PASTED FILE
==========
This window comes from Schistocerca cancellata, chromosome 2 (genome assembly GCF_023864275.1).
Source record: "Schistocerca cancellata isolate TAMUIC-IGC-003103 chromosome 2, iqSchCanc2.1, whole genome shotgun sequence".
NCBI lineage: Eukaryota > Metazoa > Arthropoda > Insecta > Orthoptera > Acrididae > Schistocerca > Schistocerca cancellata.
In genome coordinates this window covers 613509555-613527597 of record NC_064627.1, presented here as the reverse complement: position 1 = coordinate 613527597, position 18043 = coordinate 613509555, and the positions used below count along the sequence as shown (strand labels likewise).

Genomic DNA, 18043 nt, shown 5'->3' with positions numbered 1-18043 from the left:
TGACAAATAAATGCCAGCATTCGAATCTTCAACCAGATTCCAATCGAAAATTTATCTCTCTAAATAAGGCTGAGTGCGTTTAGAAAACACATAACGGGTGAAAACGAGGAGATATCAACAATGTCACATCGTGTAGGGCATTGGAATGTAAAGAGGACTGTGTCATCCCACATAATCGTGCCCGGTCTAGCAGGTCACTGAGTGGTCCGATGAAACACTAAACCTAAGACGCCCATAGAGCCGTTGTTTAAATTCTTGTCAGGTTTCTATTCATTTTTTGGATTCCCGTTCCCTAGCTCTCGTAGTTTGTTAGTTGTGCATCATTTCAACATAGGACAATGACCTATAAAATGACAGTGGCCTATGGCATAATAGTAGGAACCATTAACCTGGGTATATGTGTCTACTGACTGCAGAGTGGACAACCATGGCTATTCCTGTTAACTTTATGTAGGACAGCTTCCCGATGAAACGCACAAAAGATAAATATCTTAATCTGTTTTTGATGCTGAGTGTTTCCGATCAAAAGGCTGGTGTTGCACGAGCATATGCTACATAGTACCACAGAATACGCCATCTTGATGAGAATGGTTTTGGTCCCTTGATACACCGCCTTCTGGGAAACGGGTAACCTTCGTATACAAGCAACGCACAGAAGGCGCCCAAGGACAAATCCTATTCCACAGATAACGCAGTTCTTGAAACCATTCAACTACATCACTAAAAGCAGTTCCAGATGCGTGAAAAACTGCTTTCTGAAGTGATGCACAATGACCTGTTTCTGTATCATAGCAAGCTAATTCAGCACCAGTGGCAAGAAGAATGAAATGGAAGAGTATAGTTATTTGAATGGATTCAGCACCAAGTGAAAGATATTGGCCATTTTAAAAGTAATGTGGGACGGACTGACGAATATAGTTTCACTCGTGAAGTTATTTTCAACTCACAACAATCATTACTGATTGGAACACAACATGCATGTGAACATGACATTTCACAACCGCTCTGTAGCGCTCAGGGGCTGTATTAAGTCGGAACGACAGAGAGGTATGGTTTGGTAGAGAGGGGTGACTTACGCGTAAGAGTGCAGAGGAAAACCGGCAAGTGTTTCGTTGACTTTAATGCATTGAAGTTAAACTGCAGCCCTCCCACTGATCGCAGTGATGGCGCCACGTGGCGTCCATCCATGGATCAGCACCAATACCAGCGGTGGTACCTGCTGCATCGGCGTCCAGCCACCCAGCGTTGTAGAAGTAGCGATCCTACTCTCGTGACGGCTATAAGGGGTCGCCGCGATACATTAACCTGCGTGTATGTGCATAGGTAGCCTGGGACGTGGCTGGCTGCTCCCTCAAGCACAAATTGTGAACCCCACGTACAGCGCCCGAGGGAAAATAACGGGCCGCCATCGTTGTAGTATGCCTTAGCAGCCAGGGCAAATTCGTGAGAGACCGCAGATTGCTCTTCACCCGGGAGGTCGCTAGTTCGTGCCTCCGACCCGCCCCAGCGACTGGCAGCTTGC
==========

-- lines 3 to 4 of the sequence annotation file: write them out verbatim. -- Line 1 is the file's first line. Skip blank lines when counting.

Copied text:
NCBI lineage: Eukaryota > Metazoa > Arthropoda > Insecta > Orthoptera > Acrididae > Schistocerca > Schistocerca cancellata.
In genome coordinates this window covers 613509555-613527597 of record NC_064627.1, presented here as the reverse complement: position 1 = coordinate 613527597, position 18043 = coordinate 613509555, and the positions used below count along the sequence as shown (strand labels likewise).